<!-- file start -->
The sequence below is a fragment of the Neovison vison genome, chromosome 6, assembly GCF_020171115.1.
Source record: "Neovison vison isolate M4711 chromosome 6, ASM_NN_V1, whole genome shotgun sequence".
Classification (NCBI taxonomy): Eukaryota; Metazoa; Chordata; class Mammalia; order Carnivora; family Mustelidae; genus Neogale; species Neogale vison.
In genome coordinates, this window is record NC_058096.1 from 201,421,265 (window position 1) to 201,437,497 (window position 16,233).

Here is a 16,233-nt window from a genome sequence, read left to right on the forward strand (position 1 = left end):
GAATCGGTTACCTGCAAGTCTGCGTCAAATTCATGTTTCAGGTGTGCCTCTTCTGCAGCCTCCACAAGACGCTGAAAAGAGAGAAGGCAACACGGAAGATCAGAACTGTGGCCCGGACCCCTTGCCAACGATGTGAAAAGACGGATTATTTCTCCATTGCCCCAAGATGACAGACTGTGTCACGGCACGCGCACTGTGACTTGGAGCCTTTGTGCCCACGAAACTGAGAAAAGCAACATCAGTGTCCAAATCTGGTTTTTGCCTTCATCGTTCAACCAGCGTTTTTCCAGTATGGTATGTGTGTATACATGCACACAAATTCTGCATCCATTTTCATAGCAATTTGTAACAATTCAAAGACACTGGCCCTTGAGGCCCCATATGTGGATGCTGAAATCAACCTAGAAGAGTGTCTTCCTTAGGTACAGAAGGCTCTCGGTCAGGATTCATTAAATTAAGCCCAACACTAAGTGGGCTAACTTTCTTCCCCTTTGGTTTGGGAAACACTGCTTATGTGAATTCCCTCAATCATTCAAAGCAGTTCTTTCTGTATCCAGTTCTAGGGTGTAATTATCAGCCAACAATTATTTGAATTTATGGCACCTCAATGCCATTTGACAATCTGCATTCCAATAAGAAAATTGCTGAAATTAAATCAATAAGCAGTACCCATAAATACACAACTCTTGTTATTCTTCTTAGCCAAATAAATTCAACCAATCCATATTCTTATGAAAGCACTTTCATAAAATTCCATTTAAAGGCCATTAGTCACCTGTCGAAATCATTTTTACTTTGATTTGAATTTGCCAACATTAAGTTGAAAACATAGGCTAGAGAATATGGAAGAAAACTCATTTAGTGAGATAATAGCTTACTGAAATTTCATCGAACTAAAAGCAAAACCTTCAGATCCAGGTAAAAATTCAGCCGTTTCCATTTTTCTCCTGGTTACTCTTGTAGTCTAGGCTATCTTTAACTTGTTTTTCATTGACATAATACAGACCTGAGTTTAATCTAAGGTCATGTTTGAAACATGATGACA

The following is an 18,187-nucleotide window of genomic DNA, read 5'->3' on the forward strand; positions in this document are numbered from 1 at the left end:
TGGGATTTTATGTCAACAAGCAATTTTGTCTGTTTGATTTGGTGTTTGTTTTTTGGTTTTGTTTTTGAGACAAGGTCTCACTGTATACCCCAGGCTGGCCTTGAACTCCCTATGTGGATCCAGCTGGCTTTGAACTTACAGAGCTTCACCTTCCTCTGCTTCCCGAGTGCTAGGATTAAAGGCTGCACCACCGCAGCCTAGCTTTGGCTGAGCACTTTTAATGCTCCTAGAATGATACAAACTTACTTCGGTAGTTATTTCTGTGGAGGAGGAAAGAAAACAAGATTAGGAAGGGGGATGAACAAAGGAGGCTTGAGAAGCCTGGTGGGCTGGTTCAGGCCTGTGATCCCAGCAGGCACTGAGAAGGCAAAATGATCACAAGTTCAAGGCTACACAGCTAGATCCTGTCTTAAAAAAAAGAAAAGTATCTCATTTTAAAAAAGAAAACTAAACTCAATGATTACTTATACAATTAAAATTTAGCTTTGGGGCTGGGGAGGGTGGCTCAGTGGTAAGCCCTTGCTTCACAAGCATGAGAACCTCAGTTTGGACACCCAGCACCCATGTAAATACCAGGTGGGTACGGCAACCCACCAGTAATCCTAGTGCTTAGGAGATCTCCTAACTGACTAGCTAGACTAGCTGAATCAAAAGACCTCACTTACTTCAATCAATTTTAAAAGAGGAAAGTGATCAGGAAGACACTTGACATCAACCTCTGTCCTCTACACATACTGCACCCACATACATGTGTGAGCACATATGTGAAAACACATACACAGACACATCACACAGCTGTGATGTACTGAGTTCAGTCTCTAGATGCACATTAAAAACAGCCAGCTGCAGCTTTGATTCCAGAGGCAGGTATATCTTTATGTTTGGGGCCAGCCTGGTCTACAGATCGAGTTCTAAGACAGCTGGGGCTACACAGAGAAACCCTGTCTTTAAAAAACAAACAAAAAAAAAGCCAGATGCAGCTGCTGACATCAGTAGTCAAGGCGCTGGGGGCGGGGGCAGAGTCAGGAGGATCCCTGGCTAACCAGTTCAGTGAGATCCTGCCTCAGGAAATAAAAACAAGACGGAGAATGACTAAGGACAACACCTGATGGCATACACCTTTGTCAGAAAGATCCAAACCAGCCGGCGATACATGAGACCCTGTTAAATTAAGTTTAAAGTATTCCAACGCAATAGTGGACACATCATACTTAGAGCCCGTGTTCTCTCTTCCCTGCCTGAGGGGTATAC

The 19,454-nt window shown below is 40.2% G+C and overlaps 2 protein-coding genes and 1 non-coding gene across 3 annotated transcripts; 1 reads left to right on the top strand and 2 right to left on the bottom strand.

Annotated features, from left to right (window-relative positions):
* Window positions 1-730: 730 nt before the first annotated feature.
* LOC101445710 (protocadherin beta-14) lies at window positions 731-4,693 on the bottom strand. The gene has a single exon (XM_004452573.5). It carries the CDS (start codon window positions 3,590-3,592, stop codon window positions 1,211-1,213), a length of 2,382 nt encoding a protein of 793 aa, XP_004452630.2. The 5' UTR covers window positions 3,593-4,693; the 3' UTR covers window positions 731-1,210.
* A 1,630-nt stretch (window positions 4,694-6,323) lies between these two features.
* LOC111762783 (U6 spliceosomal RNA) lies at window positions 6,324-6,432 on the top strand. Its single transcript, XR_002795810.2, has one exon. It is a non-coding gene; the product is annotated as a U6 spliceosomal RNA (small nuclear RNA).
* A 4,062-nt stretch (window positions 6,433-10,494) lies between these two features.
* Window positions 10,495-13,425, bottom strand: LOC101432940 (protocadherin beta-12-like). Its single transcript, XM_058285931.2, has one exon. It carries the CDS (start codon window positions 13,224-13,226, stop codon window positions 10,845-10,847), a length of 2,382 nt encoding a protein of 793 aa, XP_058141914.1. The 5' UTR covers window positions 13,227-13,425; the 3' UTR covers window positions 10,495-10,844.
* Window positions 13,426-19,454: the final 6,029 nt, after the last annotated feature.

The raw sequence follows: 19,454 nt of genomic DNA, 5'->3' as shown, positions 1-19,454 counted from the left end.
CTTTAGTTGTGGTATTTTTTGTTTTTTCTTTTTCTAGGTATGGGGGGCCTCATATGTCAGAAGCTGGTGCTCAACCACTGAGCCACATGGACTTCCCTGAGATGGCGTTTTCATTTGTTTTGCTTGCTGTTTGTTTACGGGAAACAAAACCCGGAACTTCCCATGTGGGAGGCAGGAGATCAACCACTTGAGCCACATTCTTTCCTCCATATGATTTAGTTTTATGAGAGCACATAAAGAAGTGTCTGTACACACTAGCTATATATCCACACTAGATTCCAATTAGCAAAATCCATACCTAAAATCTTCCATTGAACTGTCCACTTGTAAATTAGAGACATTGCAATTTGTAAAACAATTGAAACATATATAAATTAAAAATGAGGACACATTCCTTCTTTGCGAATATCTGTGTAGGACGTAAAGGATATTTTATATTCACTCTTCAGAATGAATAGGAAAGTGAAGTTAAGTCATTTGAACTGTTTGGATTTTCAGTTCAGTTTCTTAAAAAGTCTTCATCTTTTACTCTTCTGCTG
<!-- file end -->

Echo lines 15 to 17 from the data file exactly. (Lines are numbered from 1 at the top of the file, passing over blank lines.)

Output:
* A 4,062-nt stretch (window positions 6,433-10,494) lies between these two features.
* Window positions 10,495-13,425, bottom strand: LOC101432940 (protocadherin beta-12-like). Its single transcript, XM_058285931.2, has one exon. It carries the CDS (start codon window positions 13,224-13,226, stop codon window positions 10,845-10,847), a length of 2,382 nt encoding a protein of 793 aa, XP_058141914.1. The 5' UTR covers window positions 13,227-13,425; the 3' UTR covers window positions 10,495-10,844.
* Window positions 13,426-19,454: the final 6,029 nt, after the last annotated feature.